Using Breathing for Healing

By Meg Madvig, LCSW
| Excerpted from The Vine, Spring 2010 |


Sharon was tired of feeling tired. Throughout her days, she often found herself uneasy and tense and night after night she would lie in bed feeling restless, filled with thoughts and worries. Wanting to take some control of these things, she was unsure how. At the prompting of her therapist, she began to use intentional breathing or “breathwork” to assist with her feelings of anxiety.

The benefit of breathwork to assist with life stresses is recognized by both medical doctors and mental health professionals. Andrew Weil, MD, author and physician, states, “There is no single more powerful – or more simple – daily practice to further your health and well-being than breathwork.”

Dr. Weil states that stress is a primary or aggravating cause of many illnesses, both physical and emotional. Breathwork is the best way to increase the body’s ability to relax, and by giving the body a chance to relax, the body’s healing system can work better. Research shows that using regular relaxation breathwork improves general health and improves digestion, circulation, irregular heartbeat, insomnia and panic disorders as well as other anxiety states.

Breathing is the only bodily function which can be controlled by two completely different sets of systems. It can be completely conscious or completely unconscious and it can be completely voluntary or completely involuntary. When a person is upset, angry, anxious, or in pain, their breathing is fast, shallow, loud and irregular. The goal of breathwork is to change this pattern and to encourage the breathing to be deeper, quieter, slower and more regular. In other words, by establishing patterns consciously and voluntarily one can impact the unconscious and involuntary breathing, or autonomic nervous system. The end result promotes a more relaxed state.

Breathwork has other practical advantages. It is free, always available and simple to learn. It requires no equipment and can be done virtually anywhere. Also, it gives individuals, both children and adults, a sense of control.

To start doing breathwork is quite simple. Begin by selecting a quiet, relaxing location with no distractions. Find a comfortable place to sit (keep your back/spine straight if possible) and avoid tight clothing which might cause you to be distracted. Keep your head in a comfortable position. Your eyes can be closed, open or half-open—whatever feels most natural to you. Begin each breath by inhaling through the nose and exhaling through the mouth. As with any practice, the more you use breathwork, the more you will experience its benefits. Therefore, commit to practice breathing several times daily. Begin with just a few minutes a day, perhaps first thing in the morning and last thing in the evening.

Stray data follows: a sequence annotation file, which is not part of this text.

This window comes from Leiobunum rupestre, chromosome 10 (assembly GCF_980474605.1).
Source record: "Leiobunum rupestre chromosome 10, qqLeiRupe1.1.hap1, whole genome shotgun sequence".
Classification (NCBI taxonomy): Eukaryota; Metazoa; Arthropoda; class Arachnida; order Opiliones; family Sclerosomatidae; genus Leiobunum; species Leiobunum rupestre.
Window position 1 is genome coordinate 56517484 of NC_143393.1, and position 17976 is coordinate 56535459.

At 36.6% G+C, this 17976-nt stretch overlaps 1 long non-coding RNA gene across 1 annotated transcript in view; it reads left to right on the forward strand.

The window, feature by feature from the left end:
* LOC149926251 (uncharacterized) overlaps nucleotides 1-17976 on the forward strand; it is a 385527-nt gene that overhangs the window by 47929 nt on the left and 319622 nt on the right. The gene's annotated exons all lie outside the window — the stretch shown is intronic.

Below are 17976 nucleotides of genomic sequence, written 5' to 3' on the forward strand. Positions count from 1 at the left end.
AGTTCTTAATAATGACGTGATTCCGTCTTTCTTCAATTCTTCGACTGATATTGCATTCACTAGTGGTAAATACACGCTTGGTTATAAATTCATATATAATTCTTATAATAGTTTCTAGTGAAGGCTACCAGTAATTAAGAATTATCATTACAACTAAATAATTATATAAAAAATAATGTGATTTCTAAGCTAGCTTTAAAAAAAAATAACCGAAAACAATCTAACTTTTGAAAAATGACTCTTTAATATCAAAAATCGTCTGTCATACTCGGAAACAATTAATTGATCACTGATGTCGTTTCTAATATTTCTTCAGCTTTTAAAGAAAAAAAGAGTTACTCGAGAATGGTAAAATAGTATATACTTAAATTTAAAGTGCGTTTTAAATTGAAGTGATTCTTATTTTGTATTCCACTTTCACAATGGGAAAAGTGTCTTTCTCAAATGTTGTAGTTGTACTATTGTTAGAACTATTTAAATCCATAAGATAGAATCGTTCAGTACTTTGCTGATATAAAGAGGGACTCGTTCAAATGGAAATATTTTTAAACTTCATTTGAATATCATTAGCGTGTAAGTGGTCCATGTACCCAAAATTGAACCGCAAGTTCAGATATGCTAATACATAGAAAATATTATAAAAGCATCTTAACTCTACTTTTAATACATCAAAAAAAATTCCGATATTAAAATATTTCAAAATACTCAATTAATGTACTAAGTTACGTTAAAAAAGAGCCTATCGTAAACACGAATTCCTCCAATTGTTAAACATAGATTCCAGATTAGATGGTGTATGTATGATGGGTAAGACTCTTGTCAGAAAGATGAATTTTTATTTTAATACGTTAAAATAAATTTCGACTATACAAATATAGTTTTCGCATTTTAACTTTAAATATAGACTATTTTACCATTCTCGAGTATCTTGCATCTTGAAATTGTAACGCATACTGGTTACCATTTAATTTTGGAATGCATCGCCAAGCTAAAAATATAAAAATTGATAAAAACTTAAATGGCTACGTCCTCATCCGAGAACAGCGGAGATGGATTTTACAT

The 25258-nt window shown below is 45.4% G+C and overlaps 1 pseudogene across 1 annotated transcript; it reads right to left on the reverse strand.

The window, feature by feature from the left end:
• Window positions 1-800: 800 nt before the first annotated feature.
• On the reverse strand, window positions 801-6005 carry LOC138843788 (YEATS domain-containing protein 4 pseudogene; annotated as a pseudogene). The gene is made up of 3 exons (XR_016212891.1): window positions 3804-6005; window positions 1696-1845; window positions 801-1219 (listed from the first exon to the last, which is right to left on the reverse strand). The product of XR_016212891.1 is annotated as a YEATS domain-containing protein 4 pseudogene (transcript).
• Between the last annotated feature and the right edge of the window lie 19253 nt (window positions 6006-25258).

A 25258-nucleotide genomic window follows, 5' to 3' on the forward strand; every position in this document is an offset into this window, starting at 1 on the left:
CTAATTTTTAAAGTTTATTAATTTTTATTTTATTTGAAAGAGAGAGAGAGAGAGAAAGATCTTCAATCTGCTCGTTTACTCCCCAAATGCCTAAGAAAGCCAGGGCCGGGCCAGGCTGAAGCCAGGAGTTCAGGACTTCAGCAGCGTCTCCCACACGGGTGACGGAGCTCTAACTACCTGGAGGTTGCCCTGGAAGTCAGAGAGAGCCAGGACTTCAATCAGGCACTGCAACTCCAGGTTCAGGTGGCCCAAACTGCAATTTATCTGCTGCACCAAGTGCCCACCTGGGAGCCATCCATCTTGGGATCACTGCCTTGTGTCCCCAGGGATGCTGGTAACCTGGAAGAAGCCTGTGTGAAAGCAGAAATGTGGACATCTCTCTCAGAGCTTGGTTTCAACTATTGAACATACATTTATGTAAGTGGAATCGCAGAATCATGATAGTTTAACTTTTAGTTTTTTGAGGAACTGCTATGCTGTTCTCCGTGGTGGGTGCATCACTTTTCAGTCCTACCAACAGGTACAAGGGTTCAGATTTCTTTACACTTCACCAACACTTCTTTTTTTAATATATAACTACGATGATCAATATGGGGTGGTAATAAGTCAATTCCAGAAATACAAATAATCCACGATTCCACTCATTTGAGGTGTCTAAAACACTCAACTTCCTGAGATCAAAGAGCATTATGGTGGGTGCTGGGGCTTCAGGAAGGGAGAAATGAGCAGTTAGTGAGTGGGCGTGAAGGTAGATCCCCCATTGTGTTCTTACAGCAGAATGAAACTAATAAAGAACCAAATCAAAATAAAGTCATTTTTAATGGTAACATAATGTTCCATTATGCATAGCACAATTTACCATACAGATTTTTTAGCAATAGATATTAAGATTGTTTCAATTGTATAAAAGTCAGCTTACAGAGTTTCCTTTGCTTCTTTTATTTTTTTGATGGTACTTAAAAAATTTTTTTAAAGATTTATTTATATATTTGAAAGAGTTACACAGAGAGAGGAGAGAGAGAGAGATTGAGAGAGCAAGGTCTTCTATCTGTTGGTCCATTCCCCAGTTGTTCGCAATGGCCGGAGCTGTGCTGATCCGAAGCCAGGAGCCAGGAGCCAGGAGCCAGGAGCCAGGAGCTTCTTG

Try this simple exercise to begin doing breathwork: Get comfortable. Remember to inhale through the nose and exhale through the mouth. Put your hand on your stomach just beneath the belly button and each time you inhale try to lift your hand. Then, gently exhale through your mouth. Repeat this pattern for 10 breath cycles. This will get you intentionally breathing into your abdomen, a must for relaxation breathing. As you become comfortable breathing into your abdomen, attempt to make each breath deeper, quieter, slower and more regular.

Another simple yet effective technique is the “neutral breath” exercise. Begin by putting your attention on your breathing. Make no attempt to influence your breathing, just follow it with your mind. Your attention may wander to thoughts, but gently bring your attention back to your breathing. The basic premise of this exercise is that when your mind is on your breathing, it cannot be on anything else. Try this exercise for two to three minutes at first and increase the time as a form of meditation and means to relaxation.

The “breath counting” technique is also simple to learn. To begin this exercise, start with an exhale breath and count “one” to yourself. Inhale and then the next time you exhale, count “two”, and so on up to “five”. Then begin a new cycle, counting “one” on the next exhalation. Never count higher than five as you will know if your mind wondered. Try to do this for two to ten minutes as a form of meditation and relaxation.

In my own practice, I choose to use intentional breathing in places where I am required to wait, places that previously have been stress producing for me. So, I remind myself to breathe during those waiting periods (for example during television commercials, at red lights, and while in line at stores). When I find myself in those situations, I simply say internally “Meg, breathe” and I intentionally make my breath slower, deeper, quieter and more regular. When the commercial is over, the light turns green or it’s my turn to check out, I feel more relaxed. I have almost come to enjoy those required wait times in my life and I definitely feel less stressed out afterwards!

Sharon, mentioned at the beginning of this article, learned some basic breathwork techniques from her therapist and began practicing them at home. She discovered breathwork to have many benefits in her life. Keeping her present in the moment, it takes the focus off her past pains and future worries. By staying grounded in the now, she feels she has more control. In addition, by being intentional about making her breath deeper, quieter and more regular several times throughout her day, she finds that her body is in a more relaxed state. Overall, Sharon’s anxiety level has decreased and her sleeping has greatly improved. And it was all right under her nose!